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The Corsican citron is a sweet pulp citron, which was traditionally one of the most important varieties employed in Succade production. The name is from its most original cultivation center which is even today, at the French Island of Corsica or Corse. The fruit used to be shipped to Italy, where it was depulped in the large centers in Livorno, hence its name the Citron of Commerce.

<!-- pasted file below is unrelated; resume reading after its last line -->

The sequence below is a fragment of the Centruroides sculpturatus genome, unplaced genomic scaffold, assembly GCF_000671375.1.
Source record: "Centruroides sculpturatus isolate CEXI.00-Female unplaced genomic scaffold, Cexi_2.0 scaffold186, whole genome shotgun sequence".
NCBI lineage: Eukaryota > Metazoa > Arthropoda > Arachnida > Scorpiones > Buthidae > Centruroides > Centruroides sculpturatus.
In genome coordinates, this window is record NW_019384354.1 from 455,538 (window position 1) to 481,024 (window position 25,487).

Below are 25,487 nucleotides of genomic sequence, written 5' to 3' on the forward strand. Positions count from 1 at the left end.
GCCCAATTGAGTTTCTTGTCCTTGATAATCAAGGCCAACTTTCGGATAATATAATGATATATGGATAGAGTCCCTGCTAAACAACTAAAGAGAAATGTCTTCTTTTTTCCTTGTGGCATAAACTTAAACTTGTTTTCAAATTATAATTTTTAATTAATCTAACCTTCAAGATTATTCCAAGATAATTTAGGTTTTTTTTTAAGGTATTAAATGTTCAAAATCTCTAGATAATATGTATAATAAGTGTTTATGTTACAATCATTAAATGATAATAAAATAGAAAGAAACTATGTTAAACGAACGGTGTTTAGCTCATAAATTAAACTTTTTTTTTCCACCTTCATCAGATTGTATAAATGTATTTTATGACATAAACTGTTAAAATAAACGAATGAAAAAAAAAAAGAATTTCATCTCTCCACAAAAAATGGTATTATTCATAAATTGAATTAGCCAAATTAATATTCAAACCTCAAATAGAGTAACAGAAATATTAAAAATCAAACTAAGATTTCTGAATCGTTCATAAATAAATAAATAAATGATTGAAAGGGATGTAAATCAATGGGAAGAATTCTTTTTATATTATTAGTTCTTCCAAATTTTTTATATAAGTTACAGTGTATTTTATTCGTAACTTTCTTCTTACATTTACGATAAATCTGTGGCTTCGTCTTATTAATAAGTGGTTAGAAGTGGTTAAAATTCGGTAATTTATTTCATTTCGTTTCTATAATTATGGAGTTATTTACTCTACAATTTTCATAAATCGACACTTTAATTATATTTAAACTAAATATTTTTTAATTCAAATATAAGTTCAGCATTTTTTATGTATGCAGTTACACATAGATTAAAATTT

For a short period of time the Genoese merchants, who were the leading suppliers of fruit for Jewish ritual of Etrog, used to ship also some amount of this Corsican variety. This tradition stopped due to competition with the Greek citron which was considered to be of extraordinary beauty.

Today the citron is cooked with sugar to produce a delicious jam.[1]

Written on June 11th, 2012 , Fruits Tags:

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